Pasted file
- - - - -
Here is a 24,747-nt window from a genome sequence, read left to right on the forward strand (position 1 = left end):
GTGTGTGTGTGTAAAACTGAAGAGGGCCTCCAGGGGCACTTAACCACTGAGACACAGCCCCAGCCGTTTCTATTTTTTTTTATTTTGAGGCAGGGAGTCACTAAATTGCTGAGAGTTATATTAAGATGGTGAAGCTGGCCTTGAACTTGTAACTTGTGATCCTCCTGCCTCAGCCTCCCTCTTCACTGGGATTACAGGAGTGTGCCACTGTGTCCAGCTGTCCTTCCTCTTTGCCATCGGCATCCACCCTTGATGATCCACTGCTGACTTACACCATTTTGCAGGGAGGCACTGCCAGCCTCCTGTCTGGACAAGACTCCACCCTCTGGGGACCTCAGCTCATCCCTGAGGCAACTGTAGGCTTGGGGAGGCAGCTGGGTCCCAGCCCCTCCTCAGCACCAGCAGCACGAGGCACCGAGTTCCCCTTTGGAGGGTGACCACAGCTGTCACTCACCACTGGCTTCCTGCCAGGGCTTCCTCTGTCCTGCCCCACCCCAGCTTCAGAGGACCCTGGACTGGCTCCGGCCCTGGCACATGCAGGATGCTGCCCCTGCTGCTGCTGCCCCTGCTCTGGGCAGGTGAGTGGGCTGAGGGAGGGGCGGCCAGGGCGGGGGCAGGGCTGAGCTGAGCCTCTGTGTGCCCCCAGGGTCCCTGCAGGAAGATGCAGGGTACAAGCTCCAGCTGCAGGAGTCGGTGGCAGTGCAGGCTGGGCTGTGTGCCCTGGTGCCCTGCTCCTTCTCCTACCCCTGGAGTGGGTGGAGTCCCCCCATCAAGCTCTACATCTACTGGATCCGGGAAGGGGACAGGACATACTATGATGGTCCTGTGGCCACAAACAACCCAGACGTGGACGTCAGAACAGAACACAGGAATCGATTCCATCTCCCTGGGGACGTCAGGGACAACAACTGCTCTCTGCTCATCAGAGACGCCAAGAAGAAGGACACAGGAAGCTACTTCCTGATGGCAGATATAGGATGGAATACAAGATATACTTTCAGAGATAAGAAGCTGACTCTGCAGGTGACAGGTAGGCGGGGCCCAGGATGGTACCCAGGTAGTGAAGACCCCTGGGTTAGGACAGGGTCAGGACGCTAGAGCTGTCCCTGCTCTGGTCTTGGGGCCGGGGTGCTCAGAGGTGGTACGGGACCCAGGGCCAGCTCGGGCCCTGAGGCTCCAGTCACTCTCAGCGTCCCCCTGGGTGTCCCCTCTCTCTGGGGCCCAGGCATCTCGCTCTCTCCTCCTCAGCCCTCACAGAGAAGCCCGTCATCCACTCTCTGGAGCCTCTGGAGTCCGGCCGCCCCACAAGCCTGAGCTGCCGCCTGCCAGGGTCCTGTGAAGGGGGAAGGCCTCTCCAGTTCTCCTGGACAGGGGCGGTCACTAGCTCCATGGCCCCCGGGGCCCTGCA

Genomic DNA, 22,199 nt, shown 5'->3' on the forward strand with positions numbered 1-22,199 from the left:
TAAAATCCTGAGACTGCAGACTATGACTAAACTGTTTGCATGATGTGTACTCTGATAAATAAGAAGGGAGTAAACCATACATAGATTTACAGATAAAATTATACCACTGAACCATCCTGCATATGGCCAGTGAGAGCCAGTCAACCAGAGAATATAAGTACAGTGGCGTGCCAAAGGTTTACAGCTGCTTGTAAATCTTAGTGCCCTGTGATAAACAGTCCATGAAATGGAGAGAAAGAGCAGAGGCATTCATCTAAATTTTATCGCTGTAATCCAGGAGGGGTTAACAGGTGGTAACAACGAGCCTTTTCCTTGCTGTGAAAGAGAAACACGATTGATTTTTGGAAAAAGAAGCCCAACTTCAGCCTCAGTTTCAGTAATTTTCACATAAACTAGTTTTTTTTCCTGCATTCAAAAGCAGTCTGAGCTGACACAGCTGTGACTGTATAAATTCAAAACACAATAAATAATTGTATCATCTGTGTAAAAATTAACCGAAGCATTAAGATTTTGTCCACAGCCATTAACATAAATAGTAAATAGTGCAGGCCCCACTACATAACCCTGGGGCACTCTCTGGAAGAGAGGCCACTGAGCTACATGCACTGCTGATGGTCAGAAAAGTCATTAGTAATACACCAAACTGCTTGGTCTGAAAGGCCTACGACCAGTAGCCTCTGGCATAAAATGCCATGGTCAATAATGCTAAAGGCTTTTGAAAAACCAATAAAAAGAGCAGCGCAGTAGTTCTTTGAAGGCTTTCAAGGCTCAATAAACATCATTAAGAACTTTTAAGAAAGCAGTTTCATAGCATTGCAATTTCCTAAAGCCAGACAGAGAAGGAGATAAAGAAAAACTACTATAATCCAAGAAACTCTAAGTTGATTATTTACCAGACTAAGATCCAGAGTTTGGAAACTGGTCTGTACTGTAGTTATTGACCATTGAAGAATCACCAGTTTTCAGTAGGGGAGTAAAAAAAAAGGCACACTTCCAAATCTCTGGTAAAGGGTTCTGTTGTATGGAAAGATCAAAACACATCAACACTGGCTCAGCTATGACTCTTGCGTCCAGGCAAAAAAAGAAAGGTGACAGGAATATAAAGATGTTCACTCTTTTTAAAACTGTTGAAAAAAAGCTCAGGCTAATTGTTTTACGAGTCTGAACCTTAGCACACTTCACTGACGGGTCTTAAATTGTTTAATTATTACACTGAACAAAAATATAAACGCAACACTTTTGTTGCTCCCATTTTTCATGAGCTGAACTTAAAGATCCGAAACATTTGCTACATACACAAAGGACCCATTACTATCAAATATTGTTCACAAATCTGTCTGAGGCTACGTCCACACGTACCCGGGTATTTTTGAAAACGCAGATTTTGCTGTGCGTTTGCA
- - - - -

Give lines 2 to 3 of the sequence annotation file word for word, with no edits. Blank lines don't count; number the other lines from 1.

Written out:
GTGTGTGTGTGTAAAACTGAAGAGGGCCTCCAGGGGCACTTAACCACTGAGACACAGCCCCAGCCGTTTCTATTTTTTTTTATTTTGAGGCAGGGAGTCACTAAATTGCTGAGAGTTATATTAAGATGGTGAAGCTGGCCTTGAACTTGTAACTTGTGATCCTCCTGCCTCAGCCTCCCTCTTCACTGGGATTACAGGAGTGTGCCACTGTGTCCAGCTGTCCTTCCTCTTTGCCATCGGCATCCACCCTTGATGATCCACTGCTGACTTACACCATTTTGCAGGGAGGCACTGCCAGCCTCCTGTCTGGACAAGACTCCACCCTCTGGGGACCTCAGCTCATCCCTGAGGCAACTGTAGGCTTGGGGAGGCAGCTGGGTCCCAGCCCCTCCTCAGCACCAGCAGCACGAGGCACCGAGTTCCCCTTTGGAGGGTGACCACAGCTGTCACTCACCACTGGCTTCCTGCCAGGGCTTCCTCTGTCCTGCCCCACCCCAGCTTCAGAGGACCCTGGACTGGCTCCGGCCCTGGCACATGCAGGATGCTGCCCCTGCTGCTGCTGCCCCTGCTCTGGGCAGGTGAGTGGGCTGAGGGAGGGGCGGCCAGGGCGGGGGCAGGGCTGAGCTGAGCCTCTGTGTGCCCCCAGGGTCCCTGCAGGAAGATGCAGGGTACAAGCTCCAGCTGCAGGAGTCGGTGGCAGTGCAGGCTGGGCTGTGTGCCCTGGTGCCCTGCTCCTTCTCCTACCCCTGGAGTGGGTGGAGTCCCCCCATCAAGCTCTACATCTACTGGATCCGGGAAGGGGACAGGACATACTATGATGGTCCTGTGGCCACAAACAACCCAGACGTGGACGTCAGAACAGAACACAGGAATCGATTCCATCTCCCTGGGGACGTCAGGGACAACAACTGCTCTCTGCTCATCAGAGACGCCAAGAAGAAGGACACAGGAAGCTACTTCCTGATGGCAGATATAGGATGGAATACAAGATATACTTTCAGAGATAAGAAGCTGACTCTGCAGGTGACAGGTAGGCGGGGCCCAGGATGGTACCCAGGTAGTGAAGACCCCTGGGTTAGGACAGGGTCAGGACGCTAGAGCTGTCCCTGCTCTGGTCTTGGGGCCGGGGTGCTCAGAGGTGGTACGGGACCCAGGGCCAGCTCGGGCCCTGAGGCTCCAGTCACTCTCAGCGTCCCCCTGGGTGTCCCCTCTCTCTGGGGCCCAGGCATCTCGCTCTCTCCTCCTCAGCCCTCACAGAGAAGCCCGTCATCCACTCTCTGGAGCCTCTGGAGTCCGGCCGCCCCACAAGCCTGAGCTGCCGCCTGCCAGGGTCCTGTGAAGGGGGAAGGCCTCTCCAGTTCTCCTGGACAGGGGCGGTCACTAGCTCCATGGCCCCCGGGGCCCTGCA

Genomic DNA, 22,199 nt, shown 5'->3' on the forward strand with positions numbered 1-22,199 from the left: